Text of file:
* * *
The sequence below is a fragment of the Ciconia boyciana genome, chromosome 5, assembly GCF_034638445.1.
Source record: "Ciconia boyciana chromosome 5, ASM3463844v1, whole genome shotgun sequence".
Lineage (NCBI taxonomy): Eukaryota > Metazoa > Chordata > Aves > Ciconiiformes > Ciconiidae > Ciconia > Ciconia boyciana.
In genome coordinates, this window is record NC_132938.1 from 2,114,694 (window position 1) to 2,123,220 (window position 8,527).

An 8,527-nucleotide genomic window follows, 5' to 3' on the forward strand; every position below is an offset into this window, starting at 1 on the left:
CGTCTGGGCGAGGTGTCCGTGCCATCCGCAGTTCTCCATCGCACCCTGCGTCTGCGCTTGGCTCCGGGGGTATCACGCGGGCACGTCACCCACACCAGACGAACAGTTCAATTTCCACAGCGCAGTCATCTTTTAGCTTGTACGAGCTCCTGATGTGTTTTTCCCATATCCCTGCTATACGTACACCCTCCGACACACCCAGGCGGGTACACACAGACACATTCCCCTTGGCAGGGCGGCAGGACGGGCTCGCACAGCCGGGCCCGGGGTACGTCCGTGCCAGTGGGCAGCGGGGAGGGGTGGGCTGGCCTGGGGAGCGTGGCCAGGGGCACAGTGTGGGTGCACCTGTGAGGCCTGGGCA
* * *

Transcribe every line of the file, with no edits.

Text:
The sequence below is a fragment of the Ciconia boyciana genome, chromosome 5, assembly GCF_034638445.1.
Source record: "Ciconia boyciana chromosome 5, ASM3463844v1, whole genome shotgun sequence".
Lineage (NCBI taxonomy): Eukaryota > Metazoa > Chordata > Aves > Ciconiiformes > Ciconiidae > Ciconia > Ciconia boyciana.
In genome coordinates, this window is record NC_132938.1 from 2,114,694 (window position 1) to 2,123,220 (window position 8,527).

An 8,527-nucleotide genomic window follows, 5' to 3' on the forward strand; every position below is an offset into this window, starting at 1 on the left:
CGTCTGGGCGAGGTGTCCGTGCCATCCGCAGTTCTCCATCGCACCCTGCGTCTGCGCTTGGCTCCGGGGGTATCACGCGGGCACGTCACCCACACCAGACGAACAGTTCAATTTCCACAGCGCAGTCATCTTTTAGCTTGTACGAGCTCCTGATGTGTTTTTCCCATATCCCTGCTATACGTACACCCTCCGACACACCCAGGCGGGTACACACAGACACATTCCCCTTGGCAGGGCGGCAGGACGGGCTCGCACAGCCGGGCCCGGGGTACGTCCGTGCCAGTGGGCAGCGGGGAGGGGTGGGCTGGCCTGGGGAGCGTGGCCAGGGGCACAGTGTGGGTGCACCTGTGAGGCCTGGGCA